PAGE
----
Alexei Navalny has been on a hunger strike for almost three weeks over the authorities' refusal to let his own medical team examine him after he developed signs of tuberculosis. Now, one of his aides says Navalny is "close to death."

The fate of Vladimir Putin's most prominent critic — who was poisoned last summer, allegedly by state officials, treated in Germany, and then jailed upon his return to Russia — is being closely watched both inside and outside the country.

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Ian Bremmer and Bill Maher discussed the global leadership of the United States compared to that of China on a recent episode of Real Time. "The level of corruption in China, the level of corruption in China, even the buildings and the rails you talk about - the average building the Chinese build lasts for 20, 25 years. In the United States, it lasts for 40 to 50. There's a reason why we are still the world's most powerful country," Ian argued. "I'm just saying China's not eating our lunch - that's all."

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As the price of Bitcoin has skyrocketed in recent months, so has the amount of energy that procuring it hogs. Research shows that Bitcoin "mining" now uses 80 percent more energy than at the start of 2020. Billionaire philanthropist Bill Gates recently sounded the alarm on crypto, saying that he would not invest in Bitcoin because mining for the digital currency requires huge amounts of energy, much of which is powered by fossil fuels that harm the environment. So where does Bitcoin rank in electricity consumption compared to nations?

Even if the US, Europe, China, and India reduce carbon emissions at the rate they've promised, much climate damage has already been done. That shouldn't stop these and other countries from doing all they can to meet their net-zero emissions targets, but they also better start preparing for a world of people on the move.

Climate change will displace an unprecedented number of people in coming years, creating not just a series of humanitarian crises in many parts of the world, but lasting political, economic, and social upheaval as those of us who live on higher ground try to find a sustainable place for these climate refugees to live.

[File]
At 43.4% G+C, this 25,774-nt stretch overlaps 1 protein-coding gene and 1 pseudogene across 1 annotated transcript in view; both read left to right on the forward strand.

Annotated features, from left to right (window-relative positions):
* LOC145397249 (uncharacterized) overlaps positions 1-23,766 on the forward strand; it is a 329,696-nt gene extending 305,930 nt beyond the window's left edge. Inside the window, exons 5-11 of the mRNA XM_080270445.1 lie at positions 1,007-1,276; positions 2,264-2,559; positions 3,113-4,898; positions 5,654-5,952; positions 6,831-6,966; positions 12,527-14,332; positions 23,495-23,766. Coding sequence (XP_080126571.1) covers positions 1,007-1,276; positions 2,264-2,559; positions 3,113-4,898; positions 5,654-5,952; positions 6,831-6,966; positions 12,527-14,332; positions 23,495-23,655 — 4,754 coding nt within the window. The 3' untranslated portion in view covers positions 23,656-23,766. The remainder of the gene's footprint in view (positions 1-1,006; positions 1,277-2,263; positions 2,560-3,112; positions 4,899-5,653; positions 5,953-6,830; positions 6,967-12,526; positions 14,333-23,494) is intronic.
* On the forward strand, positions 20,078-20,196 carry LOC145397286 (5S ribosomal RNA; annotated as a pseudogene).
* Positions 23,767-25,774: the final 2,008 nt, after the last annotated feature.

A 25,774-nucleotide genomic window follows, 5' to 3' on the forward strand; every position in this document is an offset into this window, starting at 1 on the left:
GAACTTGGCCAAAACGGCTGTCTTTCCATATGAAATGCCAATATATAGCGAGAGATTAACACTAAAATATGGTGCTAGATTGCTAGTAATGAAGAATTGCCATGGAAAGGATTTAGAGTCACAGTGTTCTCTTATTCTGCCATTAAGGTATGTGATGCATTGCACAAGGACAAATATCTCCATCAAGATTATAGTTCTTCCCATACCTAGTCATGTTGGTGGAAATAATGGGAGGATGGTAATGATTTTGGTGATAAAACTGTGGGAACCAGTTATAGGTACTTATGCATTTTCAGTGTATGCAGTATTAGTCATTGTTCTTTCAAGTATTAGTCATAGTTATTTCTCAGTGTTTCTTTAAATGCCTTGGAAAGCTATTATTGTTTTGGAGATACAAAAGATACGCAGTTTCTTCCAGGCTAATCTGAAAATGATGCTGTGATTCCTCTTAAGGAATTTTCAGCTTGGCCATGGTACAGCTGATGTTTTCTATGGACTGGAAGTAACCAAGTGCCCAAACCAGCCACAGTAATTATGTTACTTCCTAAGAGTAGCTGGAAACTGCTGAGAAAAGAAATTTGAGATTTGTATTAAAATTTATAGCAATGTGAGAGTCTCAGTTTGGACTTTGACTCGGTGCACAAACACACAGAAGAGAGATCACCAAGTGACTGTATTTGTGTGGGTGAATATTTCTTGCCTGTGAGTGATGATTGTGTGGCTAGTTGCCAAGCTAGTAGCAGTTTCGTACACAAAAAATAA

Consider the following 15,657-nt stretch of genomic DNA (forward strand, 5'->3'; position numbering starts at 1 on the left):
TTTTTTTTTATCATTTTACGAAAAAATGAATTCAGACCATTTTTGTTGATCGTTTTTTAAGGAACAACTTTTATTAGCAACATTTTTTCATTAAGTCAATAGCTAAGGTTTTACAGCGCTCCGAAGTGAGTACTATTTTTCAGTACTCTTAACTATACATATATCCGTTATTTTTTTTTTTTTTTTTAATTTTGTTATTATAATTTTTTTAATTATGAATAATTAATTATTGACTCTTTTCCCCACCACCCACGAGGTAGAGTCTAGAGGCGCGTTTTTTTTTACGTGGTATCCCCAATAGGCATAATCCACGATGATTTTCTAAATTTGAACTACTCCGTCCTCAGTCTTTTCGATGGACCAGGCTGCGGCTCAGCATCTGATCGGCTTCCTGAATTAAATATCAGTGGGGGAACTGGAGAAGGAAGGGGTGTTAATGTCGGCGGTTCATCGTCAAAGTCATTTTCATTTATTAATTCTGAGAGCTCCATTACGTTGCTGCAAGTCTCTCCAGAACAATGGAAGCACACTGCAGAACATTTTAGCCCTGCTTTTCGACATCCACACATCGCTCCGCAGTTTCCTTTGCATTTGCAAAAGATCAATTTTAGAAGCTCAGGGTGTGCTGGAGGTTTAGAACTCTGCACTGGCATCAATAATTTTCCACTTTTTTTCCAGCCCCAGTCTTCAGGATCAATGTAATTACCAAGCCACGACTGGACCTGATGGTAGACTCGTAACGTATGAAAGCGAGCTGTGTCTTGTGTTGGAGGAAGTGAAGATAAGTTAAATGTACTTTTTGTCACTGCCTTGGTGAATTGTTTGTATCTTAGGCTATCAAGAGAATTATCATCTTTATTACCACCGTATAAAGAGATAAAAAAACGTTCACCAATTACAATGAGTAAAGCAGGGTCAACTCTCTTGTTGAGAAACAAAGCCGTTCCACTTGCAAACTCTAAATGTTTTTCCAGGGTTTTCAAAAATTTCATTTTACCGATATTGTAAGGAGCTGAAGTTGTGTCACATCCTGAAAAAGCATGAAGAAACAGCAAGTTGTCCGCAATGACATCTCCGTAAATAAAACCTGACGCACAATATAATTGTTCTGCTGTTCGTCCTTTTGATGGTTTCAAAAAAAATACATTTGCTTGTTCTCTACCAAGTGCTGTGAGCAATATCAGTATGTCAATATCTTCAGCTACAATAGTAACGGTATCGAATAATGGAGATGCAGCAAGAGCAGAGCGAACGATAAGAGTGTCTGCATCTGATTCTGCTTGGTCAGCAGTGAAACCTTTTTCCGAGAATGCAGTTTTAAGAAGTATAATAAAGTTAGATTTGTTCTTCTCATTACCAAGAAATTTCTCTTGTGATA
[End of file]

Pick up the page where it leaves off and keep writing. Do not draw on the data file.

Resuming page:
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Ian Bremmer's Quick Take:

Hi, everybody, Ian Bremmer here, kicking off your beautiful spring week from New York City. A little Quick Take. I thought I'd talk today about Russia, going to be in the news this week. Putin doesn't like it when they're out of the news for too long, certainly plenty going on between the US and Russia right now.

I'd say, first of all, to start off, the relationship is in the toilet. We know this. It is the worst it's been since the early '80s. That was true even under Trump. Trump and Putin personally had a pretty good relationship, but Trump wasn't able to get anything really done for the Russians, because both the Republicans in Congress, key members of cabinet under Trump, massive amount of constraints on what Trump could actually do, whether it's trying to bring Russia back into the G7 or recognize Crimea as a part of Russia, or remove or reduce sanctions. None of that actually got done. In fact, the relationship deteriorated over the four years.

But now we've got Biden and the focus is of course, more on human rights. The focus is more on climate change, which means that Russia as a massive energy exporter and particularly in terms of their influence on Eastern Europe and Western Europe on the downstream for gas delivery, for example, something that Biden is much more focused on. So a lot more pressure on the Russians, and the Russians don't care. Their willingness to hit back and show that the Americans are not willing to take any significant risks to constrain the Russians is also fairly significant. And this is playing out in a number of ways.

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Pakistani radicals vs French cartoons: It's been a tumultuous week in Lahore, Pakistan's second largest city. After widespread protests broke out across the Muslim world late last year after Paris defended French publications' rights to publish satirical images of the Prophet Mohamed, the radical Pakistani Islamist group Tehrik-i-Labaik Pakistan (TLP), gave Pakistan's government until April 20 to expel the French ambassador, when it had planned nationwide demonstrations. When Prime Minister Imran Khan refused to meet their demands, more violence erupted across the country and authorities arrested the TLP leader — prompting TLP supporters to hit back by kidnapping six state security personnel in Lahore this past weekend. Authorities have now banned the TLP outright and are bracing for more violence in the coming days. France, meanwhile, has urged all of its citizens to leave Pakistan.

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1,544: South African authorities say that at least 1,544 square miles of land has already been destroyed by wildfires in Cape Town. Landmarks including an African antiquities library at Cape Town university were gutted by the flames, while communities around the historic Table Mountain were evacuated as fire engulfed the area.